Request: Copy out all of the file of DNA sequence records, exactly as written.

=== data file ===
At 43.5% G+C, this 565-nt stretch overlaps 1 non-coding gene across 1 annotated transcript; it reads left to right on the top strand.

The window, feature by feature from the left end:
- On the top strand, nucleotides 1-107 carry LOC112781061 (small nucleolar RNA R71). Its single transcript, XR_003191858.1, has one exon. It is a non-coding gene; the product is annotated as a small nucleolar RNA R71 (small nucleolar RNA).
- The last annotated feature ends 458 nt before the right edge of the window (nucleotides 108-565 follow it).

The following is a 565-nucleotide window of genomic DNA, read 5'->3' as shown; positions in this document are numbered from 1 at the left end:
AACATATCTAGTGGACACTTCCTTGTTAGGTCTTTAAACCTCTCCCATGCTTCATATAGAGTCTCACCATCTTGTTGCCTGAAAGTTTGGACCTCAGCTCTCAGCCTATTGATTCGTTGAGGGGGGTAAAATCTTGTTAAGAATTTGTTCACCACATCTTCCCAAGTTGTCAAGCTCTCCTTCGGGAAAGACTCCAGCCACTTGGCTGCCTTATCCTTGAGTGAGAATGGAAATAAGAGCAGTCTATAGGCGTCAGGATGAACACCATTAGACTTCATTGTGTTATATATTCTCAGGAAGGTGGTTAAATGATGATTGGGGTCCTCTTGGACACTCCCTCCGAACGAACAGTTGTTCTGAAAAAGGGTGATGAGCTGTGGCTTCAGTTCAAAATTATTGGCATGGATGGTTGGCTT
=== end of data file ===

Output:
At 43.5% G+C, this 565-nt stretch overlaps 1 non-coding gene across 1 annotated transcript; it reads left to right on the top strand.

The window, feature by feature from the left end:
- On the top strand, nucleotides 1-107 carry LOC112781061 (small nucleolar RNA R71). Its single transcript, XR_003191858.1, has one exon. It is a non-coding gene; the product is annotated as a small nucleolar RNA R71 (small nucleolar RNA).
- The last annotated feature ends 458 nt before the right edge of the window (nucleotides 108-565 follow it).

The following is a 565-nucleotide window of genomic DNA, read 5'->3' as shown; positions in this document are numbered from 1 at the left end:
AACATATCTAGTGGACACTTCCTTGTTAGGTCTTTAAACCTCTCCCATGCTTCATATAGAGTCTCACCATCTTGTTGCCTGAAAGTTTGGACCTCAGCTCTCAGCCTATTGATTCGTTGAGGGGGGTAAAATCTTGTTAAGAATTTGTTCACCACATCTTCCCAAGTTGTCAAGCTCTCCTTCGGGAAAGACTCCAGCCACTTGGCTGCCTTATCCTTGAGTGAGAATGGAAATAAGAGCAGTCTATAGGCGTCAGGATGAACACCATTAGACTTCATTGTGTTATATATTCTCAGGAAGGTGGTTAAATGATGATTGGGGTCCTCTTGGACACTCCCTCCGAACGAACAGTTGTTCTGAAAAAGGGTGATGAGCTGTGGCTTCAGTTCAAAATTATTGGCATGGATGGTTGGCTT